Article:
Lansing looking to revitalize abandoned buildings

Marty Fitchett feels like the area around Hosmer street could use some improvement.

"Neighborhood's not the greatest," he says.

But the city of Lansing and LEAP are hoping an investment in the abandoned warehouse will change that.

"That whole Hosmer street area is certainly ripe for redevelopment and has great potential," explains Karl Dorshimer of LEAP. "It's a big building and, you know, this type of development really takes advantage of the building and really brings it back to life."

A $2.9 million investment in the warehouse will revitalize the building to turn it into a storage facility. Neighbors hope the business will bring some energy to the area.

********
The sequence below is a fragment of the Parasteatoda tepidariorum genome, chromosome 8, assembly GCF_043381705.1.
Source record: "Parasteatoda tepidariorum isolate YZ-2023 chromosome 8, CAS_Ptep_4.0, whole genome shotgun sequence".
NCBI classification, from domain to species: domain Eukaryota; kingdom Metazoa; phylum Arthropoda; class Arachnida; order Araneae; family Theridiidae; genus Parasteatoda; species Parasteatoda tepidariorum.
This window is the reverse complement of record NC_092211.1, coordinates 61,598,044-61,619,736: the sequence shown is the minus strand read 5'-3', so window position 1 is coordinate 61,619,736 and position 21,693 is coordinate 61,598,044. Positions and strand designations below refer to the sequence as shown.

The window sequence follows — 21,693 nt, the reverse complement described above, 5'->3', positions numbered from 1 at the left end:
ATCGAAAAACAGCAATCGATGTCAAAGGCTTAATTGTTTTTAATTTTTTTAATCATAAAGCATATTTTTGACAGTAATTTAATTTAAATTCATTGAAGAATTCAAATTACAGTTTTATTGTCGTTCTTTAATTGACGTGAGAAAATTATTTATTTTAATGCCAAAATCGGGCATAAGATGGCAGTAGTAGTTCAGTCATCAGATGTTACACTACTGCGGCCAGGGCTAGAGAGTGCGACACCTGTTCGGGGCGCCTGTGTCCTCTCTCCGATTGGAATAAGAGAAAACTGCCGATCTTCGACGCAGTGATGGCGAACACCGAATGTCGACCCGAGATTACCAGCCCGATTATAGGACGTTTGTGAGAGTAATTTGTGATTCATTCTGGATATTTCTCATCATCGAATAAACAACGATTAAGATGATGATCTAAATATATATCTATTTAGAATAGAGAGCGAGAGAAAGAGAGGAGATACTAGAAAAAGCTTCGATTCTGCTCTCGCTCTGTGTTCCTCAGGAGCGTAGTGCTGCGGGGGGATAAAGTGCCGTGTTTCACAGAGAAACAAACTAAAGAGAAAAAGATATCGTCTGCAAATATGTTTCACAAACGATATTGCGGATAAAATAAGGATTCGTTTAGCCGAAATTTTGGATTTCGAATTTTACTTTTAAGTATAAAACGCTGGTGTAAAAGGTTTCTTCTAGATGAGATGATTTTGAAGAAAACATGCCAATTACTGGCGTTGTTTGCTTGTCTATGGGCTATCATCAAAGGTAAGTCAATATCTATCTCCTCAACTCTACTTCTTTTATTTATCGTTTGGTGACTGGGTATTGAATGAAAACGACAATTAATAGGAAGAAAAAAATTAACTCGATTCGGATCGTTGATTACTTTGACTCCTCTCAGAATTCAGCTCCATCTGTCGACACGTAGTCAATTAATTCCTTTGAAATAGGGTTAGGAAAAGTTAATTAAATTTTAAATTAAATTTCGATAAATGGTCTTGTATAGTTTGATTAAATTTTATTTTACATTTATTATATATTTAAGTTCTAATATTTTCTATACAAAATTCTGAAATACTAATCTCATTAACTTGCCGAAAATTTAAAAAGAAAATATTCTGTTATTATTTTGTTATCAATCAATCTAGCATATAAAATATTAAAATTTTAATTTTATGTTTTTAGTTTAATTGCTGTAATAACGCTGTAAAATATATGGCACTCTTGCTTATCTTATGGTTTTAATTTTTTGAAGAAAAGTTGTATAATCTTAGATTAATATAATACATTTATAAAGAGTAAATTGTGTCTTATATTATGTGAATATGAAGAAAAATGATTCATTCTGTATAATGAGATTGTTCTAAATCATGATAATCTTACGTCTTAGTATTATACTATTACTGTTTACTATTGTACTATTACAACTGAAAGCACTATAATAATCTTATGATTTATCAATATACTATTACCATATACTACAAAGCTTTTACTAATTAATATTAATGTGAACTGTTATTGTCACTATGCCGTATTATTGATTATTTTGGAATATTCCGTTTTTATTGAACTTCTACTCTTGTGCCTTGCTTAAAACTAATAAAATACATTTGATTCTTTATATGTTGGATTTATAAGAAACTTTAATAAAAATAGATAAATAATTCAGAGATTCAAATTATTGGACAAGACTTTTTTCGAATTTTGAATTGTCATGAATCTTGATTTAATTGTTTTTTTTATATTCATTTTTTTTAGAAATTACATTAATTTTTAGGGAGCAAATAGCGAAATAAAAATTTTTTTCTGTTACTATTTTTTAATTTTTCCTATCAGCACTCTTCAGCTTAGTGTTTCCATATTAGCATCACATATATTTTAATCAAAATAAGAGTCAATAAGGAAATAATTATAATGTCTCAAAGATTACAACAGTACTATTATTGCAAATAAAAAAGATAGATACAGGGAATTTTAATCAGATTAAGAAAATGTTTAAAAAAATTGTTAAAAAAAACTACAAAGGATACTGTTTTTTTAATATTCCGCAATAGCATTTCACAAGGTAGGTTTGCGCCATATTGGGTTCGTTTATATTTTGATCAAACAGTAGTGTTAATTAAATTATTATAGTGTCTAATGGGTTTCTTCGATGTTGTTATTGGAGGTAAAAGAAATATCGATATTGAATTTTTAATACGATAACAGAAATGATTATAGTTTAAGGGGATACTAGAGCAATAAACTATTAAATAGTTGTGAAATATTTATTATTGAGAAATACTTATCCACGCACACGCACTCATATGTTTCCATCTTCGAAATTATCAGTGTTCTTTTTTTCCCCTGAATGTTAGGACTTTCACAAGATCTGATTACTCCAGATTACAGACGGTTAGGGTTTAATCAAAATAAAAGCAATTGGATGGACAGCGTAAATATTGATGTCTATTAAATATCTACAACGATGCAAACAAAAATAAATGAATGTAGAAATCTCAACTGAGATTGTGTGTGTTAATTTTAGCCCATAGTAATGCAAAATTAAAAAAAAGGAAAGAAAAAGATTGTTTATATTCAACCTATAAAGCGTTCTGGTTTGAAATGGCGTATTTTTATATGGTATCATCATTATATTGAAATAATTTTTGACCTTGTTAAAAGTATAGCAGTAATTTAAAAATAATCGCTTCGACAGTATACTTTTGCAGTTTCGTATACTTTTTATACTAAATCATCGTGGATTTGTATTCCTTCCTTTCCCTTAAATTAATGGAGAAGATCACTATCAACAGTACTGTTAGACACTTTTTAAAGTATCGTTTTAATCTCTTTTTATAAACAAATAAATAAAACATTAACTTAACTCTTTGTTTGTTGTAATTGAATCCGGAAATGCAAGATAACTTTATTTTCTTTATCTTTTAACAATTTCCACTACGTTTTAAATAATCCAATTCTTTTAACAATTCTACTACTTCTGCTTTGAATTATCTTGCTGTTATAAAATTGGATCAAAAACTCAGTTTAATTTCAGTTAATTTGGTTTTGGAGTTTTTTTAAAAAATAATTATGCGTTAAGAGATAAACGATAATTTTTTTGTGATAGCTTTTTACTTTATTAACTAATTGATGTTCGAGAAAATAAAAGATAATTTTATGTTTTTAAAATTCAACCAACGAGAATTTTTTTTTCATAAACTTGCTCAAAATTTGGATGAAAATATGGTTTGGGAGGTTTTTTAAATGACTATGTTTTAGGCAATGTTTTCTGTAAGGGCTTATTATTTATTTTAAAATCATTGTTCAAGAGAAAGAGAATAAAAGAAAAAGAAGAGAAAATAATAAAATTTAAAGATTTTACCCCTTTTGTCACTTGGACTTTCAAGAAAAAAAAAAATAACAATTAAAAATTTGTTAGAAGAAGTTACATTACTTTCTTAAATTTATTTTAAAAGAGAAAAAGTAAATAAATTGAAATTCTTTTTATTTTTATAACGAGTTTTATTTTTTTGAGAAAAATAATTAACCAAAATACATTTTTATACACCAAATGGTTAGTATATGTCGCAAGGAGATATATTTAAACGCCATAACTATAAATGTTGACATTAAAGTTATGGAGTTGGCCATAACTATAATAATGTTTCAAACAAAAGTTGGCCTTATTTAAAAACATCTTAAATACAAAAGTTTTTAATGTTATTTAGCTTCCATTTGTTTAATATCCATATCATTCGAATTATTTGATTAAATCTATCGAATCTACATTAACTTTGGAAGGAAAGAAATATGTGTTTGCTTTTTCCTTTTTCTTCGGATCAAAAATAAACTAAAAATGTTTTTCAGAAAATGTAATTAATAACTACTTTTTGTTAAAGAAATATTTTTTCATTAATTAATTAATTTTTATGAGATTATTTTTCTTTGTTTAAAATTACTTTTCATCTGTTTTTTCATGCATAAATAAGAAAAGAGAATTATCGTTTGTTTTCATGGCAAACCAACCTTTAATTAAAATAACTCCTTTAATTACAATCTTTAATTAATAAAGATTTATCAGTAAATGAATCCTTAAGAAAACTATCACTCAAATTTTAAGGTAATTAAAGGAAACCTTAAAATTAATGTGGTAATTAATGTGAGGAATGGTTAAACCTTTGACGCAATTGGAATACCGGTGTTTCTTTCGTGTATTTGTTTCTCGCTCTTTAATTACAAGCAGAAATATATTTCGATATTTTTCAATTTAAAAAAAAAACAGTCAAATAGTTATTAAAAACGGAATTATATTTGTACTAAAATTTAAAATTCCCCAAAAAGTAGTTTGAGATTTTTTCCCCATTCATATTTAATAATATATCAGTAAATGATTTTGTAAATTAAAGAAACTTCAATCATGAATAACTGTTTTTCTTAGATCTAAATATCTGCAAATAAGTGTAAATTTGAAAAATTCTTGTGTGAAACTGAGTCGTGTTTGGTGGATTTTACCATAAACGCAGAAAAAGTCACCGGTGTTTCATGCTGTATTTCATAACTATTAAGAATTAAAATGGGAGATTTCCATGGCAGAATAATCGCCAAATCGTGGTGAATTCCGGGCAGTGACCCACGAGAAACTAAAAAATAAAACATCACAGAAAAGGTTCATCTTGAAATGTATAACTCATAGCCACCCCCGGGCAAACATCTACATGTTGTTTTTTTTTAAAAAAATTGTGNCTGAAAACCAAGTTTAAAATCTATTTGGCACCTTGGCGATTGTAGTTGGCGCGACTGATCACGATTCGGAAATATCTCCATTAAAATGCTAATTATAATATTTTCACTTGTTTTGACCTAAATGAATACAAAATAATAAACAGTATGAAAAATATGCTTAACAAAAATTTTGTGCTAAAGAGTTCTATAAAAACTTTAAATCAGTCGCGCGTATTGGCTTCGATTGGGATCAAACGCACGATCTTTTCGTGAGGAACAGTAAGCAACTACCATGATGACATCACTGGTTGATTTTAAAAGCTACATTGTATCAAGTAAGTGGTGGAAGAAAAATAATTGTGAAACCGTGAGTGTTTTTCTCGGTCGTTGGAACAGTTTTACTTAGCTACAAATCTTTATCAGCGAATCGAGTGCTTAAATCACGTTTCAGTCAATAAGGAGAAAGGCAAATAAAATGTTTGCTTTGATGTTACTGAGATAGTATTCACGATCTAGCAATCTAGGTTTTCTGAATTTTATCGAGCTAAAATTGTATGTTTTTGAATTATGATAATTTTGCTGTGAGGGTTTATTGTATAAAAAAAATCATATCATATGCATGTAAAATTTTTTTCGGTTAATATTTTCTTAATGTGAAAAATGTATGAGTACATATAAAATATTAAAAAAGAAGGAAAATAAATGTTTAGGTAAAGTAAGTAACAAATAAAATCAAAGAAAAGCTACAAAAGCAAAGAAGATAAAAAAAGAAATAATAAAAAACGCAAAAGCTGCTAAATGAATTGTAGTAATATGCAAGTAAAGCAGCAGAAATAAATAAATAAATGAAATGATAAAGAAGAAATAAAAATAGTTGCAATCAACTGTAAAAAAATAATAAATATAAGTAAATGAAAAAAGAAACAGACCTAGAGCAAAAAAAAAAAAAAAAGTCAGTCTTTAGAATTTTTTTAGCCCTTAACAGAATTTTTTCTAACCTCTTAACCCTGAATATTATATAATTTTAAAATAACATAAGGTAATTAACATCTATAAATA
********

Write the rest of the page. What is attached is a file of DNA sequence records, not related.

"This neighborhood's been pretty quiet for as long as I've lived here," says Tabitha Potter, who lives right across the street from the warehouse. "It'd be kind of nice to see a little bit more activity coming in."

Fitchett says he thinks business in the area will help Lansing as a whole:

"Lansing needs something like this to not only bring some light to the bad parts of town, but to supply the community with jobs. Because it's tough out here."

Which is exactly what the city and LEAP are trying to accomplish with other abandoned buildings across Lansing.

"You can't have a whole lot of vacant buildings or buildings that don't look good or are functionally obsolete," Dorshimer describes, "because it just reflects poorly on the city and who wants to live in a community that has a lot of abandoned buildings?"

Dorshimer says moves like this one are becoming a trend and will help bring business back to the areas around Lansing that need it most.

A proposal for the warehouse will be sent to the city next Monday. If approved, construction starts in the spring and should be completed by December 2017.